From the ASU Report
The presidents of Augusta State University and Georgia Health Sciences University met with the campus communities of each institution in four town hall meetings Jan. 12 to answer questions and share their joint vision for the future.
The vision for a comprehensive research university is “historic” with “each university bringing a unique culture to the collaboration,” said President William A. Bloodworth, Jr.
“It’s a consolidation that creates a much better whole than the sum of its parts,” said GHSU President Ricardo Azziz, adding, “It’s about expanding the programs and offerings—about creating a new university, a true university.
“It’s not about growing a large medical university.”
The consolidation that the presidents call “bold” and “unique” is one of four proposed in the University System of Georgia, but it’s the only one where the institutions do not compete. Nursing is the only program that is offered at both institutions.
Azziz said the growth in programs and in undergraduates will primarily take place on the campus of ASU. “It’s not about minimizing the liberal arts, but about growing the programs. “The opportunities that students have will increase. We are complementary.”
Azziz said that the consolidation will not change the access mission of Augusta State nor will it change the environment of intimacy and personal attention that ASU provides students.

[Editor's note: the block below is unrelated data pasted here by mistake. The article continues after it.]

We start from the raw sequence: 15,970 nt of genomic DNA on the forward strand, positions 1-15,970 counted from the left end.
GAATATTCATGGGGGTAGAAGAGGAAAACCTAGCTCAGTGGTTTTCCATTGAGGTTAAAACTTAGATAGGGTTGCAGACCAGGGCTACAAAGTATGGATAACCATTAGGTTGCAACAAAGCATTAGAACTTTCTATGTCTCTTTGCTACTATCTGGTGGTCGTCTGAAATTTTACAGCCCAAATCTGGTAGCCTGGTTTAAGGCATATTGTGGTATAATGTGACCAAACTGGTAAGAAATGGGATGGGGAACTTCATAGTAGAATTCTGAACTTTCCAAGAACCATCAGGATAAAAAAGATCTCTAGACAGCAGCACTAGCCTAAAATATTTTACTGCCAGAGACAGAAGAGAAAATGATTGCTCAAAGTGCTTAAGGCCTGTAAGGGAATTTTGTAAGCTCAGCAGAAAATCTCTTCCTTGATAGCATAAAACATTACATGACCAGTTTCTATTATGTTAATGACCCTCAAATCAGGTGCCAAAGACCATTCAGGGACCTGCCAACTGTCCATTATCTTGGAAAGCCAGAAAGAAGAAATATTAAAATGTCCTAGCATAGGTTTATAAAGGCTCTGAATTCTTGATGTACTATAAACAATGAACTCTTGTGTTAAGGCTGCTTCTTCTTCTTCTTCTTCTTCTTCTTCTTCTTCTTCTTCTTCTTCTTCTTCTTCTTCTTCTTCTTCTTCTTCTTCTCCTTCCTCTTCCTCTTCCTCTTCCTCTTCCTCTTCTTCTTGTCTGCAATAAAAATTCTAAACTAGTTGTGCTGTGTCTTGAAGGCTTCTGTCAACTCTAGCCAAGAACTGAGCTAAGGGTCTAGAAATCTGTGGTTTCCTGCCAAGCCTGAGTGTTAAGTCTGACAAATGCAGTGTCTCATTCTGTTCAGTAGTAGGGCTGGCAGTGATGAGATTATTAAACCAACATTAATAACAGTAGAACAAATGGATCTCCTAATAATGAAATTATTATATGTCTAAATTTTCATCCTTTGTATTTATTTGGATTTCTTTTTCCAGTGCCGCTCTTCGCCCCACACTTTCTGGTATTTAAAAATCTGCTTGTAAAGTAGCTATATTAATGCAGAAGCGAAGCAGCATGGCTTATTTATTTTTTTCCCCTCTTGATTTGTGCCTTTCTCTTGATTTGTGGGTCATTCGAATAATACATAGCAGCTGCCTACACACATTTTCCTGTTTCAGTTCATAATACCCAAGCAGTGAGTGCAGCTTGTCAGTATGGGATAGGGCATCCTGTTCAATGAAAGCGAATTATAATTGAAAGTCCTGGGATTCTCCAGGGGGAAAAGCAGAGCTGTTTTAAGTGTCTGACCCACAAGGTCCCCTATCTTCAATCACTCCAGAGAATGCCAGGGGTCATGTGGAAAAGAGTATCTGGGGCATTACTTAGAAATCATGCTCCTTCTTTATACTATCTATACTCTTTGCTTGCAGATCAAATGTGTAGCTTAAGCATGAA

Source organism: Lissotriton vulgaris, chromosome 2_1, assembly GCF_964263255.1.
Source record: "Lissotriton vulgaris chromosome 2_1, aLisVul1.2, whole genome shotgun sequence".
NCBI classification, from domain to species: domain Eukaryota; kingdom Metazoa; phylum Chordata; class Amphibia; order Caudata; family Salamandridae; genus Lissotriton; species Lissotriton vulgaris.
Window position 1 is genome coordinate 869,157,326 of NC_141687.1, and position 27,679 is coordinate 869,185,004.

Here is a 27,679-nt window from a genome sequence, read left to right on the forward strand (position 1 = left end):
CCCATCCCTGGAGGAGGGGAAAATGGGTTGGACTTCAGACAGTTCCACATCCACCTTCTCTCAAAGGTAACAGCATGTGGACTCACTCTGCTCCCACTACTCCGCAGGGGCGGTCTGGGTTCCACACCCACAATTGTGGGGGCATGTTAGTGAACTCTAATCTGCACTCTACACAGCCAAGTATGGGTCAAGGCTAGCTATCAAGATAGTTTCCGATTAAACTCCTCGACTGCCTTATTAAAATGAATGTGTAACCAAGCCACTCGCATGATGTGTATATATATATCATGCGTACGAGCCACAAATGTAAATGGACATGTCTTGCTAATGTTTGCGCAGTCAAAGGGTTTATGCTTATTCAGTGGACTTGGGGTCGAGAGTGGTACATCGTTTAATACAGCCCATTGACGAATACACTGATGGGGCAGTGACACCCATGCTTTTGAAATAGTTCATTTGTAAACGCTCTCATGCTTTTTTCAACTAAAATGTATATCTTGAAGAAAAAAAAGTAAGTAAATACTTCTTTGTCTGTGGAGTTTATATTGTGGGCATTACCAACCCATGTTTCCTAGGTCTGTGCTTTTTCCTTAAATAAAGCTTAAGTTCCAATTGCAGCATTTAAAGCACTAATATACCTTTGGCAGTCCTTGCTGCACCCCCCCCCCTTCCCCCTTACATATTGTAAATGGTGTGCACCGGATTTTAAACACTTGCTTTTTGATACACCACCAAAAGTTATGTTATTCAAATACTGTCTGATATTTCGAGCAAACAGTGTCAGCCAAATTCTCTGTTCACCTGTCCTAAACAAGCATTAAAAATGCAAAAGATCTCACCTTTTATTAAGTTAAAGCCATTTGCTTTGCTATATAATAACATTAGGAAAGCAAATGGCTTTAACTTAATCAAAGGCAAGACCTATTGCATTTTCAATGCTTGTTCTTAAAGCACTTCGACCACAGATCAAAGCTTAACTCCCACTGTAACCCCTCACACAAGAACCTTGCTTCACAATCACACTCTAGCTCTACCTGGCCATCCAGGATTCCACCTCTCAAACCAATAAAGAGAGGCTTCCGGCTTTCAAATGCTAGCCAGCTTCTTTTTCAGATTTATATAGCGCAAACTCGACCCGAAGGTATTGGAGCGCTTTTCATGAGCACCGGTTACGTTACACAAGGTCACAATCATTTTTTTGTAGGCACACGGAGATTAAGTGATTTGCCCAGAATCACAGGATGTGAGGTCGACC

The consolidation will create a student body of about 10,000 at the new comprehensive research university.
While both presidents agree there are advantages to the consolidation, they also say there will be challenges and issues; however, each said these will be surmounted.
“It won’t be ‘us and them’—it will be a ‘we’—We will work it out,” said Azziz.
ASU’s value of collegiality was mentioned by both presidents. “We have a strong sense of family here…. That feeling is one of the things we can bring to the merger,” said Bloodworth. “The task ahead is what we can learn and the examples that we have to show to keep as much of the value of collegiality that defines us—that of taking care of the entire family.”
The consolidation process may take up to 18 months, with fall 2013 as the full consolidation target date. The next step will be to create an implementation working group of faculty, staff, and students from each institution to oversee the process and to make recommendations to the Board of Regents. The process will be transparent and collaborative, said the presidents.
“When ASU and GHSU faculty and staff sit down together, you’ll find that you’re facing many of the same issues,” Azziz said, adding, “We will be listening to what you have to say.”
“Will this be difficult? Absolutely,” Azziz said to the town hall attendees. “Will the future be incredible? Absolutely.”
To watch the campus meetings held at ASU, go to http://www.aug.edu/streams/streams.html
To watch the campus meetings held at GHSU, go to